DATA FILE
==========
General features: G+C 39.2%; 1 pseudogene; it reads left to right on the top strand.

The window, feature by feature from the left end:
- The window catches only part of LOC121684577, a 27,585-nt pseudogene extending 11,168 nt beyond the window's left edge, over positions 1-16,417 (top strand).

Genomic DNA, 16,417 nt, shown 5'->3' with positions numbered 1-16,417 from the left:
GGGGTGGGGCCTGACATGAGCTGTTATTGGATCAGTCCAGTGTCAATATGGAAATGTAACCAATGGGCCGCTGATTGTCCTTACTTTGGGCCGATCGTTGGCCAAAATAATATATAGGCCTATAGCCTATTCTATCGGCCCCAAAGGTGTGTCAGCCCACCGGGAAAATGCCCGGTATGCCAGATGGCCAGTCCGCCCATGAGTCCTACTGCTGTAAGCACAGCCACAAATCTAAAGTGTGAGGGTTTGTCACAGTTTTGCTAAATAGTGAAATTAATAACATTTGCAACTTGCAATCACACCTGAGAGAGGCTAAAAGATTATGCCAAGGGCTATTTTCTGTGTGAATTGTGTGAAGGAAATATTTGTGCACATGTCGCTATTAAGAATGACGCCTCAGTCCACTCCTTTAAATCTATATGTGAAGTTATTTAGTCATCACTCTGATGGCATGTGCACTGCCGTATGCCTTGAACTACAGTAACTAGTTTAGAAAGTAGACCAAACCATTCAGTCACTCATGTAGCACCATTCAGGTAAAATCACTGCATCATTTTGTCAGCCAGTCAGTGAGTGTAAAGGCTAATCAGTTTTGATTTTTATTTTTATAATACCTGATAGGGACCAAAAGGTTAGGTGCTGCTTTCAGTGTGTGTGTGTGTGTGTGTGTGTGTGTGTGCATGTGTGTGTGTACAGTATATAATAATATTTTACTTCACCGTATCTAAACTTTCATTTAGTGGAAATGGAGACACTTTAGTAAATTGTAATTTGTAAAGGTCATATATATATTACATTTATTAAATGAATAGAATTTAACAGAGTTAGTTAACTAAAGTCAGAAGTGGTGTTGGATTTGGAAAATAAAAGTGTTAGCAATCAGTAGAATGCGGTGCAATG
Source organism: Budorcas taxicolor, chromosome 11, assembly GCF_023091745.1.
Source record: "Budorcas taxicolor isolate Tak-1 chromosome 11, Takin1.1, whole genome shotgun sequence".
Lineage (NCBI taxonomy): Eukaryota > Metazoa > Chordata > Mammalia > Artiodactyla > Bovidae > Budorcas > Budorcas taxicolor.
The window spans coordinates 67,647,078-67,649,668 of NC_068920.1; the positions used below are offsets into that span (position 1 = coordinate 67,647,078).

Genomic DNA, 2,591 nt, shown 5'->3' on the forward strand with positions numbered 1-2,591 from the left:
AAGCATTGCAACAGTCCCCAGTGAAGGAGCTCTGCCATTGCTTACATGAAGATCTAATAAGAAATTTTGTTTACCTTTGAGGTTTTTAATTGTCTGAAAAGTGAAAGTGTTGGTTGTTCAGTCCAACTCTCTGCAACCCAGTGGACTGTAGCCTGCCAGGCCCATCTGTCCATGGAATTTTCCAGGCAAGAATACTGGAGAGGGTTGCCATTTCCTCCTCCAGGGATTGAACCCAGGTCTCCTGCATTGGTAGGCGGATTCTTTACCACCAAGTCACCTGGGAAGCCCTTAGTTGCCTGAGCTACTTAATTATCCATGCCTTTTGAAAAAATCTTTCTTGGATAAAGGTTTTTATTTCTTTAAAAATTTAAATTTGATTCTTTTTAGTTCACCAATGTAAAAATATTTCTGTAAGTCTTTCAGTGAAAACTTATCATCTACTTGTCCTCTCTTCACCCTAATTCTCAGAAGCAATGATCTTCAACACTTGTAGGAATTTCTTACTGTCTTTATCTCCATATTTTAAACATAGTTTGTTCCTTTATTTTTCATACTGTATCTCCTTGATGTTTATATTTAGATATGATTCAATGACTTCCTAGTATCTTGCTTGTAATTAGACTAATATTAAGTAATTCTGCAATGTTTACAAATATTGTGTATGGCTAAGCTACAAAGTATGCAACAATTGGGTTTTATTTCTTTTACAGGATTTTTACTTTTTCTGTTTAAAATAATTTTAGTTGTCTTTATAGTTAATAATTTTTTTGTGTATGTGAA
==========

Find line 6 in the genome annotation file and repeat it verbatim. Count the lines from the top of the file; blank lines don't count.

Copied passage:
Source organism: Budorcas taxicolor, chromosome 11, assembly GCF_023091745.1.